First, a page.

That pastor had joined the persecuted church, and led his congregation into a greater awareness of the worldwide persecuted church. They wanted to know about their brothers and sisters in Eritrea, China, North Korea and Iran not just because the Christians there needed their prayers and their money, but because they were one in the same battle. Christians in the West need the insights and prayers of suffering Christians around the world to fight their own battles better.

The other pastor returned to his church in a very upscale, business district. After praying with his elders, they came up with the defining evil or idol of the area, which they called “The Lie—get rich; be free.” This was the besetting idol, they felt, and began to model a downsizing lifestyle in the community that reversed consumerist expectations.

The pastor confesses, “I’m facing almost weekly votes of confidence from my elders because they don’t think I am teaching people enough about how to be successful.” But he also says, “I feel so much better, because I’m not such a hypocrite in the pulpit anymore.”

RESPONSE: Today I will respond to the defining evil around me and overcome it with good.

PRAYER: Lord, I need Your power and strength to effectively overcome the evil I experience. Help me stand strong in my opposition to the evil one.

Standing Strong Through The Storm (SSTS), a daily devotional message by SSTS author Paul Estabrooks. © 2011 Open Doors International. Used by permission.

Men of the Bible - Friday, May 22, 2020


His name means: "From the Mouth of the Shameful Thing"

His work: Nothing is said about his occupation; because he lived his life without the use of his legs, Mephibosheth must have lived on the charity of others.
His character: Although he had good reason for self-pity, he was deeply grateful for David's kindness and was very loyal to him.
His sorrow: He was disabled, unable to walk.
His triumph: Because of David's generosity, Mephibosheth received land and servants and was welcomed at the king's table.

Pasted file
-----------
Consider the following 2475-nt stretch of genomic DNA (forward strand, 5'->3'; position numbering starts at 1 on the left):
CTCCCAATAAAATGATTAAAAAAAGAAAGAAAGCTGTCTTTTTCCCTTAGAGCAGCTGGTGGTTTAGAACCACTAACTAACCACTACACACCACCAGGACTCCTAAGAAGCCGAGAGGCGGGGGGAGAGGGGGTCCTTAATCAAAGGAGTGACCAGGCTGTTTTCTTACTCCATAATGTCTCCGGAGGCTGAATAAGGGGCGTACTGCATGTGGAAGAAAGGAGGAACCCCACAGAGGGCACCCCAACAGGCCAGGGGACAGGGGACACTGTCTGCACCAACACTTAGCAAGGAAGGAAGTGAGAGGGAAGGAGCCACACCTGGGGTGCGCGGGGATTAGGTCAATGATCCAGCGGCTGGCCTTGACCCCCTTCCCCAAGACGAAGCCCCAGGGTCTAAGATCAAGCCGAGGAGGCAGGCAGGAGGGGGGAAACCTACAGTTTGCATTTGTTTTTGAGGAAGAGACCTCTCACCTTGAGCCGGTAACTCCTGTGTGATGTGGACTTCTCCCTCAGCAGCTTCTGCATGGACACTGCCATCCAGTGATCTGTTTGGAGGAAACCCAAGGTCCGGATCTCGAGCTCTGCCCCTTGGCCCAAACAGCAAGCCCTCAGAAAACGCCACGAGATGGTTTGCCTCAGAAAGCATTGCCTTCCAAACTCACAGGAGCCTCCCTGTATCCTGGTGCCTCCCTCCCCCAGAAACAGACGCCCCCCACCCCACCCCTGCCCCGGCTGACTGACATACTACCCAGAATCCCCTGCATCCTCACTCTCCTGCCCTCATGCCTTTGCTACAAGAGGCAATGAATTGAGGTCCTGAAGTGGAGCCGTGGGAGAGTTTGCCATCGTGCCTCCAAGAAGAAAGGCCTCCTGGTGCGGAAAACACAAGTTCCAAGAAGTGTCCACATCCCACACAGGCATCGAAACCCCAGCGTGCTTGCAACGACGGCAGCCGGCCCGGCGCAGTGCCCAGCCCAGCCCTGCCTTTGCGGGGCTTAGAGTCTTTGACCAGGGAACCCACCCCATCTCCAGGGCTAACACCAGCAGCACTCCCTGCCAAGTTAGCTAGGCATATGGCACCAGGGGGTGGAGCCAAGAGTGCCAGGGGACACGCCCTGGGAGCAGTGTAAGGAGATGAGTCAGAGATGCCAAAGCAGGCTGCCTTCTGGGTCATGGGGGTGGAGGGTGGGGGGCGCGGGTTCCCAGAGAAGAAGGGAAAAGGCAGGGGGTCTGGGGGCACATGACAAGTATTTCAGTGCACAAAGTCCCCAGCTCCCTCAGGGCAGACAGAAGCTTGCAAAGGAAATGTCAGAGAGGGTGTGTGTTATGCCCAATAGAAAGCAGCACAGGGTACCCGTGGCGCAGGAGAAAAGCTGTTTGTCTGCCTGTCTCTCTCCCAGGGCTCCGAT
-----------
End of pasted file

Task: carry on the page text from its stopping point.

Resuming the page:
Key Scriptures: 2 Samuel 4:4; 9:6-13; 16:1-4; 19:24-30

A Look at the Man

Mephibosheth was a broken man. When he was only five years old, his father and grandfather were killed in battle. That day the heir-apparent prince was stripped of his royalty. And, if that were not tragic enough, a fall from his nurse's arms permanently disabled him.

Some men are victims of their own poor judgment. But others suffer at the hands of others. This was the lot of Mephibosheth.

We can only imagine what life was like for him. Growing up, he must have heard stories of his grandfather Saul, Israel's first king and mighty warrior. His family would have told him that his father, Jonathan, should have been the rightful heir to the throne. And he certainly heard stories of David, the man who now reigned as the king of Israel.

But instead of growing up in luxury, prestige, health, and favor, Mephibosheth was forced to deal with life's "if onlys."

If only my grandfather had been faithful. If only my father had lived. If only I could walk. If only someone would remember me.

So Mephibosheth lived in obscurity in the home of a man named Makir on the opposite side of the Jordan River from Jerusalem. And then one day a message was delivered to Mephibosheth: "King David has called for you. You are hereby summoned to the palace."

We can only imagine how fearful Mephibosheth must have been to have an audience with the king. Sitting on the ground was a familiar posture for Mephibosheth, but even from that position, he bowed down when he was brought into the presence of the king.

David could have thanked this humble man for his respectful gesture. He could have reminded him that he was simply carrying out an old commitment made to his father. Or David could have told him of his plan to grant him his grandfather's land and give him servants and a home in the palace. Actually, he eventually did all these things, but his first words to this man were the most exquisite and comforting he could have spoken.

"Mephibosheth," David said, "do not be afraid."

And then David lavished Mephibosheth with more than he ever could have dreamed: land, servants, and access to the king's table. Mephibosheth had not deserved the misfortune that had marked his life. But neither did he earn the good fortune that suddenly befell him. Mephibosheth must have been overwhelmed by it all.

In the years that followed, it would have been understandable if Mephibosheth would have gotten accustomed to the lavish treatment—his initial humility eventually turning to pride. But this did not happen.

When his caretaker committed treachery and set David against him, Mephibosheth did not retaliate. Instead, he mourned the loss of the king's trust. And when David came to his senses and restored Mephibosheth's estate, Mephibosheth humbly refused the king's generosity.

Mephibosheth's gratitude for what the king had done for him was unshakable. His loyalty to David stood firm.